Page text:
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Rebuilding Public Diplomacy by Walter R. Roberts and Barry Fulton

Rebuilding Public Diplomacy by Walter R. Roberts and Barry Fulton

National Strategy Forum Review Spring 2004

As public support for American foreign policy abroad has deteriorated, the conduct of public diplomacy has been sharply criticized by a host of reports, editorials, and practitioners themselves. Prominent among them are the government-chartered report of the Advisory Group on Public Diplomacy for the Arab and Muslim World Changing Minds, Winning Peace: A New Strategic Direction for U.S. Public Diplomacy in the Arab and Muslim World. Report of the Advisory Group on Public Diplomacy for the Arab and Muslim World, October 1, 2003. , a
year-long study by the Council on Foreign Relations Finding America's Voice: A Strategy for Reinvigorating Public Diplomacy. Report of the Council on Foreign Relations Independent Task Force on Public Diplomacy, September 2003 , and a report by the Government Accounting Office U.S. Public Diplomacy: State Department Expands Efforts but Faces Significant Challenges, Report of the U.S. General Accounting Office, September 2003. . They agree
that the conduct of public diplomacy does not meet today's challenges. Public diplomacy is broken and must be repaired. A 20-country survey conducted last year by the Pew Research Center for People and the Press Views of a Changing World 2003: War With Iraq Further Divides Global Publics. Report by the Pew Research Center for the People and the Press, June 2003. shows that the "the bottom has fallen out of support for America in most of the Muslim world."

These results are corroborated by other respected surveys and rich anecdotal evidence that anti-Americanism has increased substantially all over the world. Can this negative image be improved by public diplomacy? Does it serve the national interest to devote scarce resources to public diplomacy? What is the proper balance between the exercise of hard power and soft power?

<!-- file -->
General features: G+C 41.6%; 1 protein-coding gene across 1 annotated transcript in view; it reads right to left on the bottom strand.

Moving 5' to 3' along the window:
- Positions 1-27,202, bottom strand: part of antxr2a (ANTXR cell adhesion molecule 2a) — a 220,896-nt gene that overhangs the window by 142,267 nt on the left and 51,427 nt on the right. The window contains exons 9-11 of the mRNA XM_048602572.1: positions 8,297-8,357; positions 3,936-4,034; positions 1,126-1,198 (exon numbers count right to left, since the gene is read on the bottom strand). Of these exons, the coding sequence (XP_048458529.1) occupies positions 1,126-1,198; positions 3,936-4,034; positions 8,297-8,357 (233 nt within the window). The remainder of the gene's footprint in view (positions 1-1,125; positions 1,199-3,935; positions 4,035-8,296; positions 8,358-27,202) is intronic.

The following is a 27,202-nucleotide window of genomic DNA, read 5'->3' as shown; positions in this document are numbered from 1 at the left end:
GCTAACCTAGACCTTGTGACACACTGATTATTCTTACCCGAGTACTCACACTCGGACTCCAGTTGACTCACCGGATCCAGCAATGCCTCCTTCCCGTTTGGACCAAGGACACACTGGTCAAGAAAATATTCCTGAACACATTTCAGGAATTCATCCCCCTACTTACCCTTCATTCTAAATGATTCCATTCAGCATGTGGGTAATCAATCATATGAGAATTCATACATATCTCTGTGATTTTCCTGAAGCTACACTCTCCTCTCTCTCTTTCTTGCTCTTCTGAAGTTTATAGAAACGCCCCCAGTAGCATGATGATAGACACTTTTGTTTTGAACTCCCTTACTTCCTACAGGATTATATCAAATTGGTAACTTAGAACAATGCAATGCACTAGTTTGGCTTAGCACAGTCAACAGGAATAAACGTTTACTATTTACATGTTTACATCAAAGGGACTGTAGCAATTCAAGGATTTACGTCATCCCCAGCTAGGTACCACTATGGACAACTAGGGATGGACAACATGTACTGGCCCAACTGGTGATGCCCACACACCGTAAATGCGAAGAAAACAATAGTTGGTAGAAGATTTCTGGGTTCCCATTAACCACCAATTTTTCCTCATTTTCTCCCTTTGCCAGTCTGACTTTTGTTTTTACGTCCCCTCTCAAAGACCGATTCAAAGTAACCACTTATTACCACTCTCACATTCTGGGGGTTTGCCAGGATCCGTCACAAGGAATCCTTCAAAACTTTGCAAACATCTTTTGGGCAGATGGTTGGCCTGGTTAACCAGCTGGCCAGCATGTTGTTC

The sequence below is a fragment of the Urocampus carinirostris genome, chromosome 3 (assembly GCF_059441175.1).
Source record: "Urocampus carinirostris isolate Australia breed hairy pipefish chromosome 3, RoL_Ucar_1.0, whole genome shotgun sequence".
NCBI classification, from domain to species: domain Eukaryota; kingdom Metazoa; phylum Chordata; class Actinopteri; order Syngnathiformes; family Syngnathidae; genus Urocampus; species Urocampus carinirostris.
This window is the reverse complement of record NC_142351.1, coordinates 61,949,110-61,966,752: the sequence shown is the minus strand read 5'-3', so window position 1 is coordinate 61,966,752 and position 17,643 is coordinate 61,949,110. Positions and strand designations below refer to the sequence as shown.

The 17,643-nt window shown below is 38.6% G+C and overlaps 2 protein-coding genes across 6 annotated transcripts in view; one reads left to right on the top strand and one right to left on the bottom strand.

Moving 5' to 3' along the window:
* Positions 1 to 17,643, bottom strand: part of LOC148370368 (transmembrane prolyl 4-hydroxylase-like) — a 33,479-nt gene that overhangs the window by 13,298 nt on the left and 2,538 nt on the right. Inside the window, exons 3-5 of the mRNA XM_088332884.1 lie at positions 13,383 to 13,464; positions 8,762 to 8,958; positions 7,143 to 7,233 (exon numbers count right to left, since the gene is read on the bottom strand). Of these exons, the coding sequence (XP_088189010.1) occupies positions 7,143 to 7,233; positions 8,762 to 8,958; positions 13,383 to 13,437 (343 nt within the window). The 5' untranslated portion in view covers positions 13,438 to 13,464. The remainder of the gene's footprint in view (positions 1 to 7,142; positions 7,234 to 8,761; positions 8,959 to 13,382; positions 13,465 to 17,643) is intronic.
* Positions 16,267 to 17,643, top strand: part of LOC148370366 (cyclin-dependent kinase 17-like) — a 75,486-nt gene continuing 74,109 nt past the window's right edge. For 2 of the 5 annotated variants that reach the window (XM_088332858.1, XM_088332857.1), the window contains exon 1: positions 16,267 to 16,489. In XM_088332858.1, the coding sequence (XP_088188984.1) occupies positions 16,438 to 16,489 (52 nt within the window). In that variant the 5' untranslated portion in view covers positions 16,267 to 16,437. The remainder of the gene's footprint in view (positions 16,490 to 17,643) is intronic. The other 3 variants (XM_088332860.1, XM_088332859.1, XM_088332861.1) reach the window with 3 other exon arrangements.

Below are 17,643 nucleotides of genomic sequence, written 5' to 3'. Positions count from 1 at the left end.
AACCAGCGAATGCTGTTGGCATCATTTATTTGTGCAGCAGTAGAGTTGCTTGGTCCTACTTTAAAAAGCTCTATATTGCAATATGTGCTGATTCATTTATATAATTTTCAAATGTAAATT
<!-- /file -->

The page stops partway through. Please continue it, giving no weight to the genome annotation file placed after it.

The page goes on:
The term public diplomacy came into widespread use in the aftermath of 9/11 as the American public awoke to the new threats to our security. At an earlier time, similar government efforts were known as international information and cultural programs. In wartime they were called psychological operations. Indeed, the Voice of America and, subsequently, the cultural and educational exchange programs initiated by Senator J. William Fulbright grew out of World War II. Public diplomacy has come to embrace not only international broadcasting and exchanges, but also the critical work of information and cultural officers at American embassies overseas.

Over the past several decades, diplomacy has become increasingly more public as a consequence of the new media and the more sophisticated publics. Public opinion is ever more important to the United States, because in the information age foreign publics have a profound influence on their governments, even in autocratic countries. Nonetheless, American public diplomacy has been shortchanged since the end of the Cold War.

Public diplomacy cannot be undertaken on the cheap. And that is what America has been doing for years. With sufficient resources, public diplomacy can make a difference. After World War II, for instance, when Germany and Austria were occupied countries, the U.S. Army, adequately funded, instituted far-ranging information and cultural programs that were well received. They included radio and press operations as well as American information and cultural centers in every major German and Austrian city. When these programs were transferred to the State Department in 1950, they were immediately reduced for budgetary reasons. But the groundwork had been laid, and public opinion in these two countries about America, if not its current foreign policy, has been remarkably favorable.